Bottomland hardwood reforestation for neotropical migratory birds: Are we missing the forest for the trees?

Wildlife Society Bulletin
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Abstract

Reforestation of bottomland hardwoods on lands managed for wildlife or timber production has historically emphasized planting heavy-seeded oaks (Quercus spp.). Although techniques have been developed for successful oak establishment, these plantings often require 5 or more years before establishing a 3-dimensional forest structure. We suggest that lands planted to fast-growing early-successional species, in combination with oaks, provide: (1) more expedient benefits to Neotropical migratory birds; (2) greater forest diversity; (3) more rapid economic return to landowners; and (4) enhanced public relations. Under good growing conditions, and with effective weed control, some fast-growing species can develop a substantial 3-dimensional forest structure in as few as 2 or 3 years. Forest-breeding Neotropical migratory birds use stands planted with early successional species several years before sites planted solely with oaks. Where desirable, succession to forests with a high proportion of oak species can be achieved on sites initially planted with fast-growing species through silvicultural management.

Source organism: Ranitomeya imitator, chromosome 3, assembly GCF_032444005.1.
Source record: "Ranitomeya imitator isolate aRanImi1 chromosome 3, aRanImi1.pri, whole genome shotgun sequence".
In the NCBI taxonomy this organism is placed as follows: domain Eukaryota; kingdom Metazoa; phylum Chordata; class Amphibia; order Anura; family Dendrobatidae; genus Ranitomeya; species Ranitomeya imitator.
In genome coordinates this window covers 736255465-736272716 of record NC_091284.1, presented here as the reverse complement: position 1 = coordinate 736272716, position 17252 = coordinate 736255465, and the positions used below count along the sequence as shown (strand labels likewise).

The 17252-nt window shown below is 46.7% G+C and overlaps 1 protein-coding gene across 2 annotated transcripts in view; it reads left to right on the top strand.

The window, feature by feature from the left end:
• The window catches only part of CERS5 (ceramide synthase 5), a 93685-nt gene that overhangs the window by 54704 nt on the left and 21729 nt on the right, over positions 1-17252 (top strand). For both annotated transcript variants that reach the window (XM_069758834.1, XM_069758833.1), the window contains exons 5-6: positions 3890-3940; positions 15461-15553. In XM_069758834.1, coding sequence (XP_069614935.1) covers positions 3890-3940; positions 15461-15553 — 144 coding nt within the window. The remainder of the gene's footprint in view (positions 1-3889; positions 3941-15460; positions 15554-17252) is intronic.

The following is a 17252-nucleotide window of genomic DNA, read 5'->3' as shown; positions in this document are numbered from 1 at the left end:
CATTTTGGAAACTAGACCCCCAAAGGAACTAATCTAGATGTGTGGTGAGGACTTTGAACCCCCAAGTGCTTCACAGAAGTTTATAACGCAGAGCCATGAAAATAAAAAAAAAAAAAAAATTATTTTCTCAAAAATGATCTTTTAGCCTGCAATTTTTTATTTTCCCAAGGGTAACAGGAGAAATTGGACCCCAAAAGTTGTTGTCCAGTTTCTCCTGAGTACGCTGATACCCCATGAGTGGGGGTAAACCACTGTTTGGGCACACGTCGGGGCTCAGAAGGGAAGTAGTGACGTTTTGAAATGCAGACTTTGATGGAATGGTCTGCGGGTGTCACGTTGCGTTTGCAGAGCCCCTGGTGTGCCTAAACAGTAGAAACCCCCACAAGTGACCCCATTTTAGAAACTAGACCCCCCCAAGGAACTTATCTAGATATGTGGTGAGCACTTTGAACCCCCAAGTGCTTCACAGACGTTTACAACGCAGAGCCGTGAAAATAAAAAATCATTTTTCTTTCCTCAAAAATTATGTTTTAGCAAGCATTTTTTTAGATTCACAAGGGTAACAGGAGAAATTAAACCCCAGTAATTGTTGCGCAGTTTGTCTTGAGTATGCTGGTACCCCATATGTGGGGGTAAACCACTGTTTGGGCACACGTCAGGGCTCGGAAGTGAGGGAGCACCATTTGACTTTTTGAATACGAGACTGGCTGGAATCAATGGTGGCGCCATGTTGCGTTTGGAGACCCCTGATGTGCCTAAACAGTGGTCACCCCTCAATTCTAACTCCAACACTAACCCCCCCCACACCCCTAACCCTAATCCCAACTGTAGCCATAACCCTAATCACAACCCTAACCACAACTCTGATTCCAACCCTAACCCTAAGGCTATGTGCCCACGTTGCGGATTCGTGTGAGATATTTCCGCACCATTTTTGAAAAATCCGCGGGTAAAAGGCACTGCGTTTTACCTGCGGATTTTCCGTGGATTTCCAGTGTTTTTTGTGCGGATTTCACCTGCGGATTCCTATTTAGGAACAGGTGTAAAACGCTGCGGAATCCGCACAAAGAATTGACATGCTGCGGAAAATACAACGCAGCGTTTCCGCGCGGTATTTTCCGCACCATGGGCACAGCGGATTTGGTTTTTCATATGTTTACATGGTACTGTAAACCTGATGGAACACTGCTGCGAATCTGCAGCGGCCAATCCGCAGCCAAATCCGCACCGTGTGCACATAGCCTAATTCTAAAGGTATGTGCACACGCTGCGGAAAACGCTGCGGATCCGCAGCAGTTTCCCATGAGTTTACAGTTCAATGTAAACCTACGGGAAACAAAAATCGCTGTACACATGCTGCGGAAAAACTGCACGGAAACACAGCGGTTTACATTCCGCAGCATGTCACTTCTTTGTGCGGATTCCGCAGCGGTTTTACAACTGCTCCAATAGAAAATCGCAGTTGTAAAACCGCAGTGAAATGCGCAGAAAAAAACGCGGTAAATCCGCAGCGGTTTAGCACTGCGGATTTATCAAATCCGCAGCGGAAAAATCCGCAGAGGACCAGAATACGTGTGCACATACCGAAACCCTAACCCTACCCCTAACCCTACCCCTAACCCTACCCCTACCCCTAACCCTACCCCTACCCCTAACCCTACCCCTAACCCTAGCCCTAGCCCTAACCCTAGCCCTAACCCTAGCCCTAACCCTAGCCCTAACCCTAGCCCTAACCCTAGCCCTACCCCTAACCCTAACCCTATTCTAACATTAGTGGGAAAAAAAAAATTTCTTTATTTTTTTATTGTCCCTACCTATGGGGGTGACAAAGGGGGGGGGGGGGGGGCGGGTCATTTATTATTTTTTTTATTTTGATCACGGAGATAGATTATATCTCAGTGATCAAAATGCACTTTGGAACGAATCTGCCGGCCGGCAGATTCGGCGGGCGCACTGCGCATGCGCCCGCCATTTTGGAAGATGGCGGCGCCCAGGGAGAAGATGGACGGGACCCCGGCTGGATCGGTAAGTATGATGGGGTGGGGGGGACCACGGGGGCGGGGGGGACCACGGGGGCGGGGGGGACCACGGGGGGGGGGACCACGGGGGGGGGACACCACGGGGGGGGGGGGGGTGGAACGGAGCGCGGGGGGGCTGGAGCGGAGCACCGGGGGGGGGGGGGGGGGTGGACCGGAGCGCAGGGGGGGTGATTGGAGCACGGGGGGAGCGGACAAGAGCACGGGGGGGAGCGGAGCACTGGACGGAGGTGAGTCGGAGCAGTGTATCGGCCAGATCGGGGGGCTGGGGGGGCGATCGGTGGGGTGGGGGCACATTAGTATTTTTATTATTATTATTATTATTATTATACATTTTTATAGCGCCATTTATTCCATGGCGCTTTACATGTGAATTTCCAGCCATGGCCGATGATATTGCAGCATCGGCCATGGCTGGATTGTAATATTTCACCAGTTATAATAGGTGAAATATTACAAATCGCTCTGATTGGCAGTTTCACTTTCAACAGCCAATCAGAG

Additional publication details

Publication type Article
Publication Subtype Journal Article
Title Bottomland hardwood reforestation for neotropical migratory birds: Are we missing the forest for the trees?
Series title Wildlife Society Bulletin
Volume 25
Issue 3
Year Published 1997
Language English
Publisher U.S. Fish and Wildlife Service
Contributing office(s) Wetland and Aquatic Research Center, Patuxent Wildlife Research Center, National Wetlands Research Center
Description 6 p.
First page 647
Last page 652